There was a period of a year between my high school graduation and my first year of college that I called a moratorium. I worked at Lahaina Pizza Hut and drove my Mustang. This is when I learned that I liked to take sabbaticals.
I would leave my home in Lahaina at about midnight and gas up at the Minute Stop in Kahului. Before I resumed my drive I would deliberately look up at the top of Haleakala. The lights of the upcountry communities ended about halfway up. The ten thousand foot mountain was visible as a wall of earth even in the dark of night.
I would usually listen to the Chess soundtrack driving up. The air turned cold and the road would be dark. Sometimes there was fog and once I rounded a hairpin turn to have a cow standing in the road.
I would get to the top of the mountain before three in the morning and nap. I would wake up and hour or so later to the sound of rent-a-cars laboring their way up. Getting up and looking down the mountain I would see what appeared to be a hundred eyed snake on its way up the mountain as tourists, downhill bike vans and tour buses vied their way for a space at the top of the mountain.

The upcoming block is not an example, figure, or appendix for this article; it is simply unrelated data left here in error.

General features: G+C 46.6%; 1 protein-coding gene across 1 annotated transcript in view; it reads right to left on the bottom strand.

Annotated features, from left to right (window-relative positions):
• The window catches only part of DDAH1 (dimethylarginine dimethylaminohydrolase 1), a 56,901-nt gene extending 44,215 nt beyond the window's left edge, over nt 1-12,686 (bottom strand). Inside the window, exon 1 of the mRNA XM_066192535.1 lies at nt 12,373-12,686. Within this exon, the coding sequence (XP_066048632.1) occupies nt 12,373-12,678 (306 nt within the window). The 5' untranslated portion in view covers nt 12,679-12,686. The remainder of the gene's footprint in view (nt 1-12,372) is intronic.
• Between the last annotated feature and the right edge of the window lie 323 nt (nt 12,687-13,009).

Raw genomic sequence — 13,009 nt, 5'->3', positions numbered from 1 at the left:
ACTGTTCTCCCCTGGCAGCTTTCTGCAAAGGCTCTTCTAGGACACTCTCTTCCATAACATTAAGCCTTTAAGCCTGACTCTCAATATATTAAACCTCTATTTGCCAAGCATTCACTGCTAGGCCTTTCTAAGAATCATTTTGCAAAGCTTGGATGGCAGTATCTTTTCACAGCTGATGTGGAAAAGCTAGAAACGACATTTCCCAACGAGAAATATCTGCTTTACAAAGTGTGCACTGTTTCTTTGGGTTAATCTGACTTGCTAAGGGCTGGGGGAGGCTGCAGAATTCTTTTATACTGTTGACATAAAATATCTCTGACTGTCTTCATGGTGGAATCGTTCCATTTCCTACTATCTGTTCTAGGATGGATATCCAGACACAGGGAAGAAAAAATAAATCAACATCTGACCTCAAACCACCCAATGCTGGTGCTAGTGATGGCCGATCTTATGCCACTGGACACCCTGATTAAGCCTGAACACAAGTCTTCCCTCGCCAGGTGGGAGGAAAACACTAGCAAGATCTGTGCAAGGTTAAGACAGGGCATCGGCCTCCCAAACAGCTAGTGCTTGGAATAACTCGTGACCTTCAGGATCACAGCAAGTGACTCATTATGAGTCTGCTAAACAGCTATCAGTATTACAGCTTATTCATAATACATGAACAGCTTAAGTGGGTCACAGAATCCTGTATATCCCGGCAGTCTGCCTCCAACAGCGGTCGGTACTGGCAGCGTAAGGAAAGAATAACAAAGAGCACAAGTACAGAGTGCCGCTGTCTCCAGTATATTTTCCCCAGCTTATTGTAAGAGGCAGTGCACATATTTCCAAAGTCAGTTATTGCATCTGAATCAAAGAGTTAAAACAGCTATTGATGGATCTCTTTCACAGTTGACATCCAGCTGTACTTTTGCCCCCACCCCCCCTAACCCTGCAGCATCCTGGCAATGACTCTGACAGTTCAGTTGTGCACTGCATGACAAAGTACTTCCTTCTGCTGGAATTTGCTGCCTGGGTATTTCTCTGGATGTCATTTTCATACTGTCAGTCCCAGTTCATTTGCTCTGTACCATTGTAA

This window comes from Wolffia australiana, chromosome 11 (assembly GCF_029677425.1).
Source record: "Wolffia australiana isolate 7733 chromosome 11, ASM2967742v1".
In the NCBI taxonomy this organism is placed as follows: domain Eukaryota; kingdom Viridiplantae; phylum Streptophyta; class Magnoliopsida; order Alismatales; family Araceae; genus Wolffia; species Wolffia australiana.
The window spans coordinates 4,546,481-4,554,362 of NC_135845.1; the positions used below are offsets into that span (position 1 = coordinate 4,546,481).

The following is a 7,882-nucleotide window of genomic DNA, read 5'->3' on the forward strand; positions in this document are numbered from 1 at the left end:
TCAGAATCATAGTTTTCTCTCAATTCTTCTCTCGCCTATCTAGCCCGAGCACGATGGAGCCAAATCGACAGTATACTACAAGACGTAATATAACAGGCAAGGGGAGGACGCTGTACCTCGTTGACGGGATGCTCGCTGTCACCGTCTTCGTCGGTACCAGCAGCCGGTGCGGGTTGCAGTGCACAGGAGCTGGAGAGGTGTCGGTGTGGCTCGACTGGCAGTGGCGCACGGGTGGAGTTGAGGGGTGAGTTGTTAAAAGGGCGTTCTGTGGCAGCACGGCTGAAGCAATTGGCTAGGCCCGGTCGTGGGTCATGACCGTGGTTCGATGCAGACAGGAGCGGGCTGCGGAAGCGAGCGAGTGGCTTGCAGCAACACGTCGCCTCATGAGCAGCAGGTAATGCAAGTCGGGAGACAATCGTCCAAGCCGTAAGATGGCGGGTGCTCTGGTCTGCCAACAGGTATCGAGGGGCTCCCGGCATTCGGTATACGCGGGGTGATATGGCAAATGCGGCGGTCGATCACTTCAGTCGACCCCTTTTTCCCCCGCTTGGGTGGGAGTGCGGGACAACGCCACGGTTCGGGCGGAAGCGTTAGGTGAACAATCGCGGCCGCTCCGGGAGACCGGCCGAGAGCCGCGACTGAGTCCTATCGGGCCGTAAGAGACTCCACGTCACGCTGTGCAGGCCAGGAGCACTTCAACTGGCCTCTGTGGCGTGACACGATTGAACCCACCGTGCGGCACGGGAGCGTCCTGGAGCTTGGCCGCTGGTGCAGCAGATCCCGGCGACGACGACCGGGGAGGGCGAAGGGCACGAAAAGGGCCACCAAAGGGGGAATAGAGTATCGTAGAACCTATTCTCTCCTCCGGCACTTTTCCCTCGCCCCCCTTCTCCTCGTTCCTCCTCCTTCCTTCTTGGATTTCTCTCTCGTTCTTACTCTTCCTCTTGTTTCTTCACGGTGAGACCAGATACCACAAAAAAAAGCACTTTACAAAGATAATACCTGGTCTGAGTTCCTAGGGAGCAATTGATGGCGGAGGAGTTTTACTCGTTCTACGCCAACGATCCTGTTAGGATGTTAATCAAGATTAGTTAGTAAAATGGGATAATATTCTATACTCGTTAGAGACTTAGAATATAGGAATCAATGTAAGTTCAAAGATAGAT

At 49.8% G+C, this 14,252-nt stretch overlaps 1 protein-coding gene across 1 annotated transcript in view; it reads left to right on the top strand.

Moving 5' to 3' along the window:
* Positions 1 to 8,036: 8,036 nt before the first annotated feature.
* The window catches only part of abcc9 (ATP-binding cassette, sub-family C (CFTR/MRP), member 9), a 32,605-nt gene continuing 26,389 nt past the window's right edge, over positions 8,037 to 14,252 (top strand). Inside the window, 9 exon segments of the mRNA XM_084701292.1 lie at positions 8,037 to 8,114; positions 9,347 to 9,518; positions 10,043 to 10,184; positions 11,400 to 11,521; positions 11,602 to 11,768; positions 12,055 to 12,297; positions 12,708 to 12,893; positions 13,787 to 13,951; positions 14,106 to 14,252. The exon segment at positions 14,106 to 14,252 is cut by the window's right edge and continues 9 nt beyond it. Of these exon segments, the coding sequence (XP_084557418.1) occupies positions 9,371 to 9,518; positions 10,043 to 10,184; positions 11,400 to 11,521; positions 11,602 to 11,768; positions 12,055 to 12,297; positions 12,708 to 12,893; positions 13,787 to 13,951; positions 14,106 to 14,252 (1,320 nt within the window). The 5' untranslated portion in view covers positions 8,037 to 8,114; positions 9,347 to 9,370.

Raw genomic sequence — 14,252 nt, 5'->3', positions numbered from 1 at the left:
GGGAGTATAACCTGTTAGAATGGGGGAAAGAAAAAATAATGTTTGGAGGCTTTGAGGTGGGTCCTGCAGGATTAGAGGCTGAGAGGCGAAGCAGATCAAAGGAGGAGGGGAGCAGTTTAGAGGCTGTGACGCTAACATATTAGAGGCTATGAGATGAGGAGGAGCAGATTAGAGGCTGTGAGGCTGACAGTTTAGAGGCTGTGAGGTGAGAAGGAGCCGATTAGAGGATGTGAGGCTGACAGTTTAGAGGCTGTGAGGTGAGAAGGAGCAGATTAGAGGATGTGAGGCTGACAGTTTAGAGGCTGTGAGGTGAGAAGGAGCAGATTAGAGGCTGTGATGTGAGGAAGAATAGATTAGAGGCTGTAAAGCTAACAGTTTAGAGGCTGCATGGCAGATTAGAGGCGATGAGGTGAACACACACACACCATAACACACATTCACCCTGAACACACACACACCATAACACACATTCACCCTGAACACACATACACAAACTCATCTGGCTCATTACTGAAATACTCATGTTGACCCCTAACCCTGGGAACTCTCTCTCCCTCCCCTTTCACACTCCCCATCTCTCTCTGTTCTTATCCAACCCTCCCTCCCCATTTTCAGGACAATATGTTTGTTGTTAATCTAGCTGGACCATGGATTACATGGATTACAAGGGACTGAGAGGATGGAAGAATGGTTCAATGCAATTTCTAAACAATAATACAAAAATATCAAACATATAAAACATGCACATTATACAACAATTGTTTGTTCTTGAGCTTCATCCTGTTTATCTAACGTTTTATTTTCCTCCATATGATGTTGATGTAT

I would bundle up with an old army coat and a genuine Arabic headdress my aunt brought me and sit in my usual spot outside the observatory building at the crater summit. The sky would begin to brighten. Tourists, dressed for the Hawaiian tropical climate would shiver and urge the sun to hurry up. (I’m not making this up; someone did it every time.) And the air stayed cold.
The clouds to the east would begin to glow and a brilliant light would trace their tops. Hundreds of people all stood or sat facing east. And then the sun came up. As often as I did this I never go tired of it.
I would drive down to the campgrounds at Hosmer’s Grove at about the seven thousand foot level and cook my breakfast. I always carried a pizza box in the trunk of my car with charcoal and newspaper for an instant fire. One time I didn’t end up needed it and I’ll blog that tomorrow.